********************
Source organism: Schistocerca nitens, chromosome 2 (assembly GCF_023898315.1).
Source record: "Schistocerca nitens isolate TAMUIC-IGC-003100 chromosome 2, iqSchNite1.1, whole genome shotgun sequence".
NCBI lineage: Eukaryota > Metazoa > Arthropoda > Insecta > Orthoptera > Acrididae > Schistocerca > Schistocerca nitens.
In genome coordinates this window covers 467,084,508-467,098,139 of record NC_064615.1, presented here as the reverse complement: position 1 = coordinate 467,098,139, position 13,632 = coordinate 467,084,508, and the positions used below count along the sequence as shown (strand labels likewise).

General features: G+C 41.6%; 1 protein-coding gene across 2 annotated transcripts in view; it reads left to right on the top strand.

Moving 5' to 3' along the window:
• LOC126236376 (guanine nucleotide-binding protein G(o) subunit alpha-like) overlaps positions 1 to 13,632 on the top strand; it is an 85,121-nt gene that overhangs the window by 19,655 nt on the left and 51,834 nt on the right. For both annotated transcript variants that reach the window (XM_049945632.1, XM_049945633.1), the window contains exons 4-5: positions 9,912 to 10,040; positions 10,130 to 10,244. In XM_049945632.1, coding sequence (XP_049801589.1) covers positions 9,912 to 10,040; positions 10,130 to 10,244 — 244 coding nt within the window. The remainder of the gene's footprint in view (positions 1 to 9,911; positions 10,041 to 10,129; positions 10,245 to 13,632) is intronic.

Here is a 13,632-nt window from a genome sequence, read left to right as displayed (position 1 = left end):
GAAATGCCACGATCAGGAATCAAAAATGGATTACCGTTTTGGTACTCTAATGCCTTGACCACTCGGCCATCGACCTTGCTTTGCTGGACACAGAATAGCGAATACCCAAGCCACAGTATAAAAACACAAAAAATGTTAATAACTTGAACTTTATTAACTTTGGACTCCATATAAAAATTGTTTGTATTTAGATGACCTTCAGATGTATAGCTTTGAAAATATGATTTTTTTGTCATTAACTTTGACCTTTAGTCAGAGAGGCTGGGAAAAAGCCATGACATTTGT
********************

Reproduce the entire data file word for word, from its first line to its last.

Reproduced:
Source organism: Schistocerca nitens, chromosome 2 (assembly GCF_023898315.1).
Source record: "Schistocerca nitens isolate TAMUIC-IGC-003100 chromosome 2, iqSchNite1.1, whole genome shotgun sequence".
NCBI lineage: Eukaryota > Metazoa > Arthropoda > Insecta > Orthoptera > Acrididae > Schistocerca > Schistocerca nitens.
In genome coordinates this window covers 467,084,508-467,098,139 of record NC_064615.1, presented here as the reverse complement: position 1 = coordinate 467,098,139, position 13,632 = coordinate 467,084,508, and the positions used below count along the sequence as shown (strand labels likewise).

General features: G+C 41.6%; 1 protein-coding gene across 2 annotated transcripts in view; it reads left to right on the top strand.

Moving 5' to 3' along the window:
• LOC126236376 (guanine nucleotide-binding protein G(o) subunit alpha-like) overlaps positions 1 to 13,632 on the top strand; it is an 85,121-nt gene that overhangs the window by 19,655 nt on the left and 51,834 nt on the right. For both annotated transcript variants that reach the window (XM_049945632.1, XM_049945633.1), the window contains exons 4-5: positions 9,912 to 10,040; positions 10,130 to 10,244. In XM_049945632.1, coding sequence (XP_049801589.1) covers positions 9,912 to 10,040; positions 10,130 to 10,244 — 244 coding nt within the window. The remainder of the gene's footprint in view (positions 1 to 9,911; positions 10,041 to 10,129; positions 10,245 to 13,632) is intronic.

Here is a 13,632-nt window from a genome sequence, read left to right as displayed (position 1 = left end):
GAAATGCCACGATCAGGAATCAAAAATGGATTACCGTTTTGGTACTCTAATGCCTTGACCACTCGGCCATCGACCTTGCTTTGCTGGACACAGAATAGCGAATACCCAAGCCACAGTATAAAAACACAAAAAATGTTAATAACTTGAACTTTATTAACTTTGGACTCCATATAAAAATTGTTTGTATTTAGATGACCTTCAGATGTATAGCTTTGAAAATATGATTTTTTTGTCATTAACTTTGACCTTTAGTCAGAGAGGCTGGGAAAAAGCCATGACATTTGT